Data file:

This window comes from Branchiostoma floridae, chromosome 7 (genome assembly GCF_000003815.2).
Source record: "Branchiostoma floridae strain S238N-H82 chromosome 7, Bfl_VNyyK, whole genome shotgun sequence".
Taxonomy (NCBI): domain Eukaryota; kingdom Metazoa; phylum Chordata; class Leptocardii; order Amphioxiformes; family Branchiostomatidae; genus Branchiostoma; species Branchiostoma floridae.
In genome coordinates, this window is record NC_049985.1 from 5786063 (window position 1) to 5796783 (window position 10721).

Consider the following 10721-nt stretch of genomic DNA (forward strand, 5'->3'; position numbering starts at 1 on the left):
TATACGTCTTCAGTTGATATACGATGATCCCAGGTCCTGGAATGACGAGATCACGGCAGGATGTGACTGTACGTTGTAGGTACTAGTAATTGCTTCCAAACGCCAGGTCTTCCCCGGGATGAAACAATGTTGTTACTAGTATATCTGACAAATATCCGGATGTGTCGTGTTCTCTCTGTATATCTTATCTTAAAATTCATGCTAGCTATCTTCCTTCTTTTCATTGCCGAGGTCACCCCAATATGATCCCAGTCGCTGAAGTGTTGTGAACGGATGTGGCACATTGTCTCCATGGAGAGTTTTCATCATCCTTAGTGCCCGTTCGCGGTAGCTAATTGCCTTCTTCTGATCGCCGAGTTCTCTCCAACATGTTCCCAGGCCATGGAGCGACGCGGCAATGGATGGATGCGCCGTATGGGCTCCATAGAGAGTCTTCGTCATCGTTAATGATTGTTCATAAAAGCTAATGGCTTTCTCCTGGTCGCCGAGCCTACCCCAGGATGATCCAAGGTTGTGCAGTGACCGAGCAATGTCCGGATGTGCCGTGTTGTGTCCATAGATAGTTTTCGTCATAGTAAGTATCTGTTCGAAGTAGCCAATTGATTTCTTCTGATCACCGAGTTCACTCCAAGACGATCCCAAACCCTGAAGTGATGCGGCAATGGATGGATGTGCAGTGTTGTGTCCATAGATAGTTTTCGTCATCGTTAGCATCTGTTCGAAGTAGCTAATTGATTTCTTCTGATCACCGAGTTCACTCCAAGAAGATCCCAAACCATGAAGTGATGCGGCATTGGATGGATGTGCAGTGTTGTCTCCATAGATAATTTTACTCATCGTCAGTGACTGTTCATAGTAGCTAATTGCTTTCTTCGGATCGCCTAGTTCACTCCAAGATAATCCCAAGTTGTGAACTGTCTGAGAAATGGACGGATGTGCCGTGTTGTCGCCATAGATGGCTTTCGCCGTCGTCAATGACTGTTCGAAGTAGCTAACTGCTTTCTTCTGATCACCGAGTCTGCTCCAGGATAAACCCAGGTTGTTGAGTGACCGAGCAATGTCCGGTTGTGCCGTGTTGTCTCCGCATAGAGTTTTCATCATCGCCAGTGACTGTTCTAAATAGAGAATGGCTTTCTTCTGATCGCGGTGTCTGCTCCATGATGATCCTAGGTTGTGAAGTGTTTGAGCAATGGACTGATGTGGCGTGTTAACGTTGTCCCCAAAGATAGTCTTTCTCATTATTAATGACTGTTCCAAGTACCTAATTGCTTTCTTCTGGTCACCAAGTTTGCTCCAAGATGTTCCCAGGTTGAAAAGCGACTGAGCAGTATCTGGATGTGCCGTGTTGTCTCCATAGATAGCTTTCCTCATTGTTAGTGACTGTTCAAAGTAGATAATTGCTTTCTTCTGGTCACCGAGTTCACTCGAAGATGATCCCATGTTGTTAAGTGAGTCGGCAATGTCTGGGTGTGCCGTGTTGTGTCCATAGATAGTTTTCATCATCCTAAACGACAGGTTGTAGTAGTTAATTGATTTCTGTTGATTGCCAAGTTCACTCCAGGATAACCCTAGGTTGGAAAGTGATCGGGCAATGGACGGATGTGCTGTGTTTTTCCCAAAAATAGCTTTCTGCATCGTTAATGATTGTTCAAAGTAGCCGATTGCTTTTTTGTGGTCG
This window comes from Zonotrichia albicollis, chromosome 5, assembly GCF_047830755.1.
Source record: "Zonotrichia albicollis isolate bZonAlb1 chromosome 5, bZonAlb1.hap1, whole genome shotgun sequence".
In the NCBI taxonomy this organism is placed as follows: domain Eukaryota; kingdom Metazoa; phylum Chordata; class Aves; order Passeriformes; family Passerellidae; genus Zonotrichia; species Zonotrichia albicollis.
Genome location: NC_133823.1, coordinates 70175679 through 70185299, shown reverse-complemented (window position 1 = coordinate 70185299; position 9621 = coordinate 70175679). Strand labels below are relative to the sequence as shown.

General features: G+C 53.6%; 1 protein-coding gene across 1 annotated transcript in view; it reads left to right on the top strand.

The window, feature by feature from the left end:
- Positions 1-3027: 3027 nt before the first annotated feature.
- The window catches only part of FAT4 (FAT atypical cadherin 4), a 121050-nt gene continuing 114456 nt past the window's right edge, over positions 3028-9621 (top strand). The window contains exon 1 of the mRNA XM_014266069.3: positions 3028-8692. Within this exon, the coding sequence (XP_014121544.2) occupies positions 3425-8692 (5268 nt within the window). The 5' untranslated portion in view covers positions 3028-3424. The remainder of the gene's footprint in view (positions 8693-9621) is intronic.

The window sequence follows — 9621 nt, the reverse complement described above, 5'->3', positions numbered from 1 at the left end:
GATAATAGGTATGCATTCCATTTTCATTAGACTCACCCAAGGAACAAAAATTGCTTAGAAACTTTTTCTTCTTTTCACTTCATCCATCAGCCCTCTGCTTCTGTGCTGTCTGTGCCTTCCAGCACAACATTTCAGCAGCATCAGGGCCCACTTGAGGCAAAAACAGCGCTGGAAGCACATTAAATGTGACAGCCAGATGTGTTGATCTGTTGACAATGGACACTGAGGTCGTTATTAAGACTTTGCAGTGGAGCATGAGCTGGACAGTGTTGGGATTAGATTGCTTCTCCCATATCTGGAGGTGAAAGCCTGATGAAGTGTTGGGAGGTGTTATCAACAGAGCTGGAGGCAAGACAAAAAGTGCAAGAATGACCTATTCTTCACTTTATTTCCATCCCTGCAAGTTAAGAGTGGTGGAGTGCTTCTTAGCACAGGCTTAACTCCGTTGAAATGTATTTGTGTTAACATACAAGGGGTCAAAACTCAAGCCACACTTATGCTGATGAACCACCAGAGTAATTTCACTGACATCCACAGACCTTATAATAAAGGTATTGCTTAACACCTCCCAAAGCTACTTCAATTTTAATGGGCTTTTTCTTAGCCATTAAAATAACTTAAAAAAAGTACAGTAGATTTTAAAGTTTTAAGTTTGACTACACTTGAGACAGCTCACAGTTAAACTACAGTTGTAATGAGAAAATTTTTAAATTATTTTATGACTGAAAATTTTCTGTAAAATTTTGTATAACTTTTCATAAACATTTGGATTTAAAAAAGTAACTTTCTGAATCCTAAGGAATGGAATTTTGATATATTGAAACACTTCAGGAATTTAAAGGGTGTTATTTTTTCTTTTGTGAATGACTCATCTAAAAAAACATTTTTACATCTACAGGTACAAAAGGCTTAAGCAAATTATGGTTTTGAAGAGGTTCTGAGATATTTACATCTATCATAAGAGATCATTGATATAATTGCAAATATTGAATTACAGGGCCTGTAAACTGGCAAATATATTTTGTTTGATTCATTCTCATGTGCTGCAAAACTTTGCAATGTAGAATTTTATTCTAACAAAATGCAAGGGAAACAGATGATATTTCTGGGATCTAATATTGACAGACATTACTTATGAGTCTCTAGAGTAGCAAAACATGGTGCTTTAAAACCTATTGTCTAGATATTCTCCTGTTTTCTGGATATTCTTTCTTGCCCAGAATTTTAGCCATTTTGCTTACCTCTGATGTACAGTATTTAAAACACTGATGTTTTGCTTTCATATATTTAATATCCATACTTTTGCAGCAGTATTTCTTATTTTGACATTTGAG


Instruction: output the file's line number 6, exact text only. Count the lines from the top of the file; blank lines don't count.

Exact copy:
TATACGTCTTCAGTTGATATACGATGATCCCAGGTCCTGGAATGACGAGATCACGGCAGGATGTGACTGTACGTTGTAGGTACTAGTAATTGCTTCCAAACGCCAGGTCTTCCCCGGGATGAAACAATGTTGTTACTAGTATATCTGACAAATATCCGGATGTGTCGTGTTCTCTCTGTATATCTTATCTTAAAATTCATGCTAGCTATCTTCCTTCTTTTCATTGCCGAGGTCACCCCAATATGATCCCAGTCGCTGAAGTGTTGTGAACGGATGTGGCACATTGTCTCCATGGAGAGTTTTCATCATCCTTAGTGCCCGTTCGCGGTAGCTAATTGCCTTCTTCTGATCGCCGAGTTCTCTCCAACATGTTCCCAGGCCATGGAGCGACGCGGCAATGGATGGATGCGCCGTATGGGCTCCATAGAGAGTCTTCGTCATCGTTAATGATTGTTCATAAAAGCTAATGGCTTTCTCCTGGTCGCCGAGCCTACCCCAGGATGATCCAAGGTTGTGCAGTGACCGAGCAATGTCCGGATGTGCCGTGTTGTGTCCATAGATAGTTTTCGTCATAGTAAGTATCTGTTCGAAGTAGCCAATTGATTTCTTCTGATCACCGAGTTCACTCCAAGACGATCCCAAACCCTGAAGTGATGCGGCAATGGATGGATGTGCAGTGTTGTGTCCATAGATAGTTTTCGTCATCGTTAGCATCTGTTCGAAGTAGCTAATTGATTTCTTCTGATCACCGAGTTCACTCCAAGAAGATCCCAAACCATGAAGTGATGCGGCATTGGATGGATGTGCAGTGTTGTCTCCATAGATAATTTTACTCATCGTCAGTGACTGTTCATAGTAGCTAATTGCTTTCTTCGGATCGCCTAGTTCACTCCAAGATAATCCCAAGTTGTGAACTGTCTGAGAAATGGACGGATGTGCCGTGTTGTCGCCATAGATGGCTTTCGCCGTCGTCAATGACTGTTCGAAGTAGCTAACTGCTTTCTTCTGATCACCGAGTCTGCTCCAGGATAAACCCAGGTTGTTGAGTGACCGAGCAATGTCCGGTTGTGCCGTGTTGTCTCCGCATAGAGTTTTCATCATCGCCAGTGACTGTTCTAAATAGAGAATGGCTTTCTTCTGATCGCGGTGTCTGCTCCATGATGATCCTAGGTTGTGAAGTGTTTGAGCAATGGACTGATGTGGCGTGTTAACGTTGTCCCCAAAGATAGTCTTTCTCATTATTAATGACTGTTCCAAGTACCTAATTGCTTTCTTCTGGTCACCAAGTTTGCTCCAAGATGTTCCCAGGTTGAAAAGCGACTGAGCAGTATCTGGATGTGCCGTGTTGTCTCCATAGATAGCTTTCCTCATTGTTAGTGACTGTTCAAAGTAGATAATTGCTTTCTTCTGGTCACCGAGTTCACTCGAAGATGATCCCATGTTGTTAAGTGAGTCGGCAATGTCTGGGTGTGCCGTGTTGTGTCCATAGATAGTTTTCATCATCCTAAACGACAGGTTGTAGTAGTTAATTGATTTCTGTTGATTGCCAAGTTCACTCCAGGATAACCCTAGGTTGGAAAGTGATCGGGCAATGGACGGATGTGCTGTGTTTTTCCCAAAAATAGCTTTCTGCATCGTTAATGATTGTTCAAAGTAGCCGATTGCTTTTTTGTGGTCG